Web Magazine for Information Professionals

Digital Resources for the Humanities

Alastair Dunning reviews for us this year's conference on Digital Resources in the Humanities held at the University of Newcastle over 5-8 September 2004.

Project Management: Can there be a duller two words to start off any kind of article? Well, possibly 'economic costing' or 'stakeholder pensions', but project management is not far behind. But judging from presentations given at this year's Digital Resources in the Humanities Conference, it's a term with which many of those undertaking digitisation projects are going to have to become familiar.

The Digital Resources in the Humanities Conference [1] is a yearly event. Since its inception in 1996, the conference has sought to explore latest trends in the digitisation of cultural heritage; investigating how digital resources are created, managed, disseminated and exploited in research, teaching and learning. This year's conference, held at the University of Newcastle, asked delegates to explore four key themes:

Plenary Speakers

The conference's opening plenary speaker, Iain Watson (Assistant Director, Tyne and Wear Museums [2]) dealt with the second of these themes. He demonstrated how Tyne and Wear has interacted with ICT not only to focus on the traditional aims of museums (such as managing physical collections) but also on trying to help alleviate the social disadvantages faced by many in the region. He explained how it used a range of digital resources to improve illiteracy and engage the population with the cultural heritage around them.

The Rt. Hon. Chris Patten, the second plenary speaker of the event, provided a global counterpoint to Iain Watson's regional outlook. He highlighted the fact that Europe still lags behind Japan and the United Stated in terms of research and development in technology and the subsequent development of intellectual property. He urged that universities continue to be considered a primary site for the uptake of such research, combining both public and private investment.

The final plenary speaker, David Robey, sat, in a metaphorical sense, between the two previous speakers. As Director of the AHRB's (Arts and Humanities Research Board) ICT in Arts and Humanities Research Programme, Professor Robey's presentation had a national focus. He ran through the type of projects which had received funding from the AHRB in the past and gave an indication of the AHRB's strategic plans for ICT in the future.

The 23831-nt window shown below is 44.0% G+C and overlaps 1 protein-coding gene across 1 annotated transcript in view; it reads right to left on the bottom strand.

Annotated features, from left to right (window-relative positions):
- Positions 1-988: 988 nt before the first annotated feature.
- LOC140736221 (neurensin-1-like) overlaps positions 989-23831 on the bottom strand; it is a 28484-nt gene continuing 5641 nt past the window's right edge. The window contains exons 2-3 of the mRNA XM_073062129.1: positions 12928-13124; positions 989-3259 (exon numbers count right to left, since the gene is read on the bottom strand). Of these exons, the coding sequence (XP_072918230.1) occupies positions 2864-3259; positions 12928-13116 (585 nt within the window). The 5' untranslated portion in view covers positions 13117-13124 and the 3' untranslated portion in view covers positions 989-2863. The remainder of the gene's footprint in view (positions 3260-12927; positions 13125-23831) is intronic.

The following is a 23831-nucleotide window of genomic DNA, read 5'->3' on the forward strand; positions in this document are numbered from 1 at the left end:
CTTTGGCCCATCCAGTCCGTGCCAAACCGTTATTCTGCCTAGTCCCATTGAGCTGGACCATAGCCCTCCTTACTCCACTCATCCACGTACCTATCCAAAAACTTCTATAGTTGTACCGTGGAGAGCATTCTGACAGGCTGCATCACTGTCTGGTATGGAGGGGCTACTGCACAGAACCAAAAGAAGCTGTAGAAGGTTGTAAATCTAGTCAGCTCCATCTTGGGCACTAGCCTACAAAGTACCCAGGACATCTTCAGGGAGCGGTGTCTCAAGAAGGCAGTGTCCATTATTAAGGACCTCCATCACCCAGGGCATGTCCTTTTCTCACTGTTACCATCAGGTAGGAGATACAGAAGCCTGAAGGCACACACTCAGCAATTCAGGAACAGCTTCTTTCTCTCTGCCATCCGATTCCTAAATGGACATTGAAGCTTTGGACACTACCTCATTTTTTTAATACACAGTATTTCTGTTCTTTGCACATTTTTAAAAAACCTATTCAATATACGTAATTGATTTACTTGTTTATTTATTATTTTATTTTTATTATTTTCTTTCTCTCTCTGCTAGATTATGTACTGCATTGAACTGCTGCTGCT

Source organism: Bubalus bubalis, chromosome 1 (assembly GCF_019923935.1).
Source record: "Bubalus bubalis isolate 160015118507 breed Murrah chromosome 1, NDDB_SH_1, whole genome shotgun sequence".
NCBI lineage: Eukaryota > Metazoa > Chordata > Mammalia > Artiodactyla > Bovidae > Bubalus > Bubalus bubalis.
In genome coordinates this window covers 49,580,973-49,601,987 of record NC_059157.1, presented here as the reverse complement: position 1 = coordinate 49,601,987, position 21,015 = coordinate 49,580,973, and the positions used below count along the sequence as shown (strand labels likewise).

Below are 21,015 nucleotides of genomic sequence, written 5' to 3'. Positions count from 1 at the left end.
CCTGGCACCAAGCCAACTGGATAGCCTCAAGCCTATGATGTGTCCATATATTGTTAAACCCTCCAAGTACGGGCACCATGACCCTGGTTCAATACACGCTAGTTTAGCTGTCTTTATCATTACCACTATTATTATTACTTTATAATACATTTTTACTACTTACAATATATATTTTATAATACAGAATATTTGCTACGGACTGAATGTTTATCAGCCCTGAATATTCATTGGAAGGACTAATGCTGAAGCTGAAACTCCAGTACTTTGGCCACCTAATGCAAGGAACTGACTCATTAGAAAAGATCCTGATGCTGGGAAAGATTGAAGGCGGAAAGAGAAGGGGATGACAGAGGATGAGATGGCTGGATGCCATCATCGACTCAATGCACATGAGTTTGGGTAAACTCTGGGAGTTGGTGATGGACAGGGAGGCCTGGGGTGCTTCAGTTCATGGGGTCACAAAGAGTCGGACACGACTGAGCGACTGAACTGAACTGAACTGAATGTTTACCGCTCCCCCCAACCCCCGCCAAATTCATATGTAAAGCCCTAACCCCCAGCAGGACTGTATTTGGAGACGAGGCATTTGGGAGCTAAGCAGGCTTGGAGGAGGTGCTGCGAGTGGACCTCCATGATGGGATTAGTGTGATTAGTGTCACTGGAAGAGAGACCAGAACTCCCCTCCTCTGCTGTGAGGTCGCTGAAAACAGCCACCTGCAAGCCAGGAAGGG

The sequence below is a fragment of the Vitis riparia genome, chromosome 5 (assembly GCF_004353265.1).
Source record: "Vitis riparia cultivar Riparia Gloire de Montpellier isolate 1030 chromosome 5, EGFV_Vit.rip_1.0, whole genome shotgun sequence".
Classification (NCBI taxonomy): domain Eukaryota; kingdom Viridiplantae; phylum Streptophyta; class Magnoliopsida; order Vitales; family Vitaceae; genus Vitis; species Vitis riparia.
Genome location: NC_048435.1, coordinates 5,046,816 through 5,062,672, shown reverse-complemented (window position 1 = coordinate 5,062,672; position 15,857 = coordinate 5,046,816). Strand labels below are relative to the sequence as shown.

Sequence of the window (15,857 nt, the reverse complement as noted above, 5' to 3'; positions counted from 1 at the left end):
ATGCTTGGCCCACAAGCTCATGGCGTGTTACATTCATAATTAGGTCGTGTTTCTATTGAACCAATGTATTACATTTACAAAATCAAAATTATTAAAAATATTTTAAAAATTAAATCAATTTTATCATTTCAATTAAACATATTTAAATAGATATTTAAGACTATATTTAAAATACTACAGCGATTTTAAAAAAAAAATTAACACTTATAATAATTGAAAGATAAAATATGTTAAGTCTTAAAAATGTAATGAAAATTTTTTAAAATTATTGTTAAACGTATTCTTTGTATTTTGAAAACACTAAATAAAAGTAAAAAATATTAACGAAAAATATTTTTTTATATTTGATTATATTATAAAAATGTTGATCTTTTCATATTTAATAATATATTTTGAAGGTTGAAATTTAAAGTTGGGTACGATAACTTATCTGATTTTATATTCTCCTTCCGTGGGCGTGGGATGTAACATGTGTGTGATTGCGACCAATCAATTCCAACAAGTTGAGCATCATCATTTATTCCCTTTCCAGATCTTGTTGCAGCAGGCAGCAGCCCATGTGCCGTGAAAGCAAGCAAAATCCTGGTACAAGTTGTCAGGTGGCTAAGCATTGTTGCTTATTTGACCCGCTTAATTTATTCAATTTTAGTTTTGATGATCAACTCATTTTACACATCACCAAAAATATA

Project Management

The tenor of the presentation, plus citations of some of the more experimental resources funded by the AHRB, brings us back to the subject of project management. It is clear that, even though there will always be scope for research carried out by individuals, for the funding bodies there is an increasing focus on team-based digital projects, where costs and workflows and outputs are much more clearly defined.

An excellent example of this was Jenny Ball's presentation on the Online Historical Population Reports Project, being run by AHDS History [3]. The project, which is developing Web-based user interface for browsing, searching, viewing and downloading almost 200,000 images of historical population reports, is unusual in employing a dedicated Project Manager. Thus Jenny's task is not focussed on structuring a database or creating appropriate metadata, but to develop workflows and documentation to ensure that the project runs smoothly and to time.

Other projects demonstrated the importance of good management. The numbers in Robert Faber's presentation on the Oxford Dictionary of National Biography [4] spoke for themselves: 54,922 entries, 60 million words and over 10,000 contributors to organise. It would take more than a few notes on a card index system to manage a project of this magnitude.